Genetic analysis at the state museum confirms what biologists squishing through Adirondack bogs already knew: New York's population of the spruce grouse, a chicken-like bird of the boreal forest, is nearing extinction.
Avid birders travel great distances to glimpse rare boreal species in the cool, moist forests of the Adirondacks and other Northeastern mountains. While boreal species - including the boreal chickadee, Bicknell's thrush, blackpoll warbler and gray jay - are plentiful further north in Canada, biologists say global climate change and habitat loss are driving them out of the southern reaches of their range.
The spruce grouse is the most threatened of all because it lives in isolated and shrinking patches of bog and doesn't fly off in search of new territory like songbirds do. Biologists estimate there are 100 to 200 left in the Adirondacks.
The state Department of Environmental Conservation has drafted a Spruce Grouse Recovery Plan, to be released this summer, which will explore ways to save the species. Among the possibilities is capturing spruce grouse in Ontario, where they're plentiful, and releasing them in the Adirondacks to refresh a gene pool depleted by decades of inbreeding.
Jeremy Kirchman, curator of birds at the New York State Museum, has studied DNA from blood samples of spruce grouse captured by researchers in the Adirondacks and compared it with samples from 100-to-150-year-old Adirondack spruce grouse specimens in museum collections. He also compared it with modern birds from other areas.
"Among 22 modern birds in the Adirondacks, 19 were genetically identical" at the gene selected for comparison, Kirchman said in a recent interview. "In six birds from Ontario, almost every individual was unique." The same was true for samples from spruce grouse in Minnesota, Michigan and Washington state, and for the old museum specimens.
"That's what you'd expect in a big, healthy population," Kirchman said. "The spruce grouse across its range is highly genetically diverse at this gene. But this little island population in the Adirondacks is not."
In 2008, Vermont's Fish and Wildlife agency started augmenting that state's spruce grouse population, estimated at about 100, by trapping and relocating 134 birds from Maine and Quebec to the Victory Basin Wildlife Management Area in northeastern Vermont, according to John Buck, an agency biologist. It'll take 10 to 15 years for the success of that project to be realized, he said.
If New York attempts a similar effort, it will use Kirchman's DNA studies to select birds similar to the genetic makeup of the Adirondack population.
The spruce grouse population in New York is confined to 15 sites, down from 23 sites in 1987, according to DEC.
"In the past, declines were probably linked to loss and fragmentation of habitat due to intensive, large-scale softwood logging occurring around the late 1800s," said Angelena Ross, a DEC biologist who has studied spruce grouse for many years along with Glenn Johnson, a biologist from the State University of New York at Potsdam.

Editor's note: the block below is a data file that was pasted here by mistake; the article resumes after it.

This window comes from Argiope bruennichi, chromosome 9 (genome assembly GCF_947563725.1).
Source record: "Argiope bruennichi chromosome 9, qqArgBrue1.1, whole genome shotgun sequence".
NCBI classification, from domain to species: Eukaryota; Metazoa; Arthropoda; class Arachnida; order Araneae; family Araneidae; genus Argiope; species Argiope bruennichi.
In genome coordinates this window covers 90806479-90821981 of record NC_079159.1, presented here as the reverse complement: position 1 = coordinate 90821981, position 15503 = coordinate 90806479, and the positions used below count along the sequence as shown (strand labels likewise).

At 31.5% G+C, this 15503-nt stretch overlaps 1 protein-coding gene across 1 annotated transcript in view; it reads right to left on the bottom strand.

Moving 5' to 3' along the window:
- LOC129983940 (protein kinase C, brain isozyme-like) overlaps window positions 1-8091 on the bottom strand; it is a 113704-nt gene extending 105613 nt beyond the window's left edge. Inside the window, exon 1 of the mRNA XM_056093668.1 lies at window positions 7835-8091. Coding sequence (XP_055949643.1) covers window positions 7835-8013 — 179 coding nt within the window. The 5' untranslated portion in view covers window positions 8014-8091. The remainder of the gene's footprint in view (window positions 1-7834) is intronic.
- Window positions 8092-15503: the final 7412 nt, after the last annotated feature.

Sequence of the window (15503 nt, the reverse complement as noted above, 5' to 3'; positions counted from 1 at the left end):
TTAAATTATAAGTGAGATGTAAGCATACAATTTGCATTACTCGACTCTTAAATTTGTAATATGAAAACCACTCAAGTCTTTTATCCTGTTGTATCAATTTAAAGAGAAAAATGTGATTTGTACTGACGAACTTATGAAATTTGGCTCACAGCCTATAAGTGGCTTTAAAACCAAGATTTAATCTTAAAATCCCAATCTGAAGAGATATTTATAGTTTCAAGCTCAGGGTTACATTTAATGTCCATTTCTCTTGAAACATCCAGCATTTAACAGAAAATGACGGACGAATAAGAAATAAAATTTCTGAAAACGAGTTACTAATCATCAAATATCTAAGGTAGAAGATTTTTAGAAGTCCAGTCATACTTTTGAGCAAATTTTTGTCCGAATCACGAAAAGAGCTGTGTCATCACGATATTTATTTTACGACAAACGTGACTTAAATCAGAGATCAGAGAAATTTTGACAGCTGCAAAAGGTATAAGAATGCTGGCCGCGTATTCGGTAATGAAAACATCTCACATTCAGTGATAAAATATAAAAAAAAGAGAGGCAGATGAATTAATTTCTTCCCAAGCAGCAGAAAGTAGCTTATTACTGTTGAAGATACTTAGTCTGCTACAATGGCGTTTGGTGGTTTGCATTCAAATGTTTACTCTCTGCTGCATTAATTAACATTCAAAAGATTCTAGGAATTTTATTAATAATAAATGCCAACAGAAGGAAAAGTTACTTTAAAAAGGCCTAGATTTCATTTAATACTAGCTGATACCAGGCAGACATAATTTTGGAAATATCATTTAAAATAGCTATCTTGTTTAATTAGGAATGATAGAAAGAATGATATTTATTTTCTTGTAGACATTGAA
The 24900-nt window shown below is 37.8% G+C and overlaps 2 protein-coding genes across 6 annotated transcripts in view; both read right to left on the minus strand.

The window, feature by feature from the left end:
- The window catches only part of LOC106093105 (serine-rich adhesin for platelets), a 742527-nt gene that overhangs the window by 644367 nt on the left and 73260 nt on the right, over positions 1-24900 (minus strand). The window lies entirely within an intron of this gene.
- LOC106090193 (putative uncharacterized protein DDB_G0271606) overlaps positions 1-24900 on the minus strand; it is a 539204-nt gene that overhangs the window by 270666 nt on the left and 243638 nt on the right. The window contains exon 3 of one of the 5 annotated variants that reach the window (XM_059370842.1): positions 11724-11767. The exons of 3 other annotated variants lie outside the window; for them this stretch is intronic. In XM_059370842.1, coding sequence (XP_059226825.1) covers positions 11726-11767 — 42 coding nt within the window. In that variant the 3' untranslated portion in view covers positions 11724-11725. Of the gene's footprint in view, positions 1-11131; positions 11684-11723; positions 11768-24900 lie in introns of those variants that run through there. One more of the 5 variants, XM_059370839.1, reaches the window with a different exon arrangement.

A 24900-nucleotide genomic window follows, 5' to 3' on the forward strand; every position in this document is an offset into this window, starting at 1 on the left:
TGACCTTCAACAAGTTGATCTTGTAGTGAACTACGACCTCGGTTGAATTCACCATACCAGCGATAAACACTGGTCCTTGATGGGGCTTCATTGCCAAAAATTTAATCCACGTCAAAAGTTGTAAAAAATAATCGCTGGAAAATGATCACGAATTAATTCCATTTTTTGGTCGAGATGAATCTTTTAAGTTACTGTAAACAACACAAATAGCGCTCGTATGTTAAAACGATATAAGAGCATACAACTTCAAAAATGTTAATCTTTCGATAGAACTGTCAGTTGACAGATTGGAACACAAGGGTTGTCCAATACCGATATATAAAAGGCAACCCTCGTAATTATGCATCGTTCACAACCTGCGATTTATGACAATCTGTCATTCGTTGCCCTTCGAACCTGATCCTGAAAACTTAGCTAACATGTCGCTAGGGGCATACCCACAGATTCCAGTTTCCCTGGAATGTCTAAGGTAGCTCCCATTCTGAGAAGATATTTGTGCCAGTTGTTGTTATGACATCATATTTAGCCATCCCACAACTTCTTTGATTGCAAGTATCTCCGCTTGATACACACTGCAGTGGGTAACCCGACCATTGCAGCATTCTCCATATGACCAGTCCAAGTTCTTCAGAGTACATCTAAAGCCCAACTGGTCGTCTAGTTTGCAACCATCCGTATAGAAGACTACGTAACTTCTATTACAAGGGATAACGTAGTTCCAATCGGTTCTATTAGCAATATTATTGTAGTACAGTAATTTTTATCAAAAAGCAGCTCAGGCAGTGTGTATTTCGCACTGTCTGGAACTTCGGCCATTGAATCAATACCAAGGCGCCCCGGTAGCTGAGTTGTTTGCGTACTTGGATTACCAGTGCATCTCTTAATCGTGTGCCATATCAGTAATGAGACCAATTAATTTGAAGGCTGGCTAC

"Our studies suggest that the spruce grouse may be declining now because of changes in forest structure and composition related to the maturation of coniferous forests," Ross said.
The ruffed grouse, while not endangered, is also declining in the maturing hardwood forests of the Northeast because they need the cover provided by young trees, Ross said.
DEC's restoration plan may include habitat restoration by removing old trees to let young ones spring up. That would likely help boreal songbirds as well as spruce grouse, Ross said. But that could only be done on private forest tracts because tree-cutting is prohibited on state land in the Adirondacks.
Spruce grouse use feather sounds during courtship and perform a complex mating dance where they swish their tails from side to side while walking and end the display with a simultaneous flick of the head and fan of the tail.
"They are a groovy bird," Ross said. "In my opinion, they are a symbol of the boreal. They are interesting because they literally eat the boreal forest - eat tamarack, spruce and fir needles."
While the genetic diversity of New York's spruce grouse is not what it was a century ago, the ill effects of inbreeding - such as fewer chicks, higher mortality rates and increased disease - are not being seen, Ross said.
"So before we go mucking around adding birds into the state, we have to know that it's necessary," Ross said. "Without any real indication that our birds' reduced genetic diversity is a negative, it's a tough sell. However, there are other reasons defined in our recovery plan that may indicate that it may be helpful."
The plan will be released for public comment soon, she said.
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